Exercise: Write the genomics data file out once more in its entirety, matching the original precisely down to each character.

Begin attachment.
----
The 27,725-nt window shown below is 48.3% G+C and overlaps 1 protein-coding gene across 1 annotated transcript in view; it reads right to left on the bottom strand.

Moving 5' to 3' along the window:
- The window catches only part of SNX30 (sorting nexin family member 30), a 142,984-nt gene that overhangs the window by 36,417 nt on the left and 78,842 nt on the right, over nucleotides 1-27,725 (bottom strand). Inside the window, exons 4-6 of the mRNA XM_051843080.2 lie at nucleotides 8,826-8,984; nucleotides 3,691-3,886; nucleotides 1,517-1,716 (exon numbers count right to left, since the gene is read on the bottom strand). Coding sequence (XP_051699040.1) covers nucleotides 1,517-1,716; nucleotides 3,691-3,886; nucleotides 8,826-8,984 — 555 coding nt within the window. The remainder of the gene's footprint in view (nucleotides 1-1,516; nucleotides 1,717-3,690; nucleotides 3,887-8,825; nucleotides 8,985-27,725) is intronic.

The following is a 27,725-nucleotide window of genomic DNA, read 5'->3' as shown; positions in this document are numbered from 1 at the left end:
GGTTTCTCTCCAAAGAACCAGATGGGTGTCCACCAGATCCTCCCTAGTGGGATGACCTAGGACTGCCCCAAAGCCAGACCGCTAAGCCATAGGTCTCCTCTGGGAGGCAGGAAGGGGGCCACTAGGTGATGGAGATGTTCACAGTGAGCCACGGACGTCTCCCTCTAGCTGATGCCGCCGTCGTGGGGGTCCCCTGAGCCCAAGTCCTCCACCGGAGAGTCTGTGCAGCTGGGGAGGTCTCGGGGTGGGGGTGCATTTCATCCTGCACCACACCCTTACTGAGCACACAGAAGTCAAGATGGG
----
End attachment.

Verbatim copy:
The 27,725-nt window shown below is 48.3% G+C and overlaps 1 protein-coding gene across 1 annotated transcript in view; it reads right to left on the bottom strand.

Moving 5' to 3' along the window:
- The window catches only part of SNX30 (sorting nexin family member 30), a 142,984-nt gene that overhangs the window by 36,417 nt on the left and 78,842 nt on the right, over nucleotides 1-27,725 (bottom strand). Inside the window, exons 4-6 of the mRNA XM_051843080.2 lie at nucleotides 8,826-8,984; nucleotides 3,691-3,886; nucleotides 1,517-1,716 (exon numbers count right to left, since the gene is read on the bottom strand). Coding sequence (XP_051699040.1) covers nucleotides 1,517-1,716; nucleotides 3,691-3,886; nucleotides 8,826-8,984 — 555 coding nt within the window. The remainder of the gene's footprint in view (nucleotides 1-1,516; nucleotides 1,717-3,690; nucleotides 3,887-8,825; nucleotides 8,985-27,725) is intronic.

The following is a 27,725-nucleotide window of genomic DNA, read 5'->3' as shown; positions in this document are numbered from 1 at the left end:
GGTTTCTCTCCAAAGAACCAGATGGGTGTCCACCAGATCCTCCCTAGTGGGATGACCTAGGACTGCCCCAAAGCCAGACCGCTAAGCCATAGGTCTCCTCTGGGAGGCAGGAAGGGGGCCACTAGGTGATGGAGATGTTCACAGTGAGCCACGGACGTCTCCCTCTAGCTGATGCCGCCGTCGTGGGGGTCCCCTGAGCCCAAGTCCTCCACCGGAGAGTCTGTGCAGCTGGGGAGGTCTCGGGGTGGGGGTGCATTTCATCCTGCACCACACCCTTACTGAGCACACAGAAGTCAAGATGGG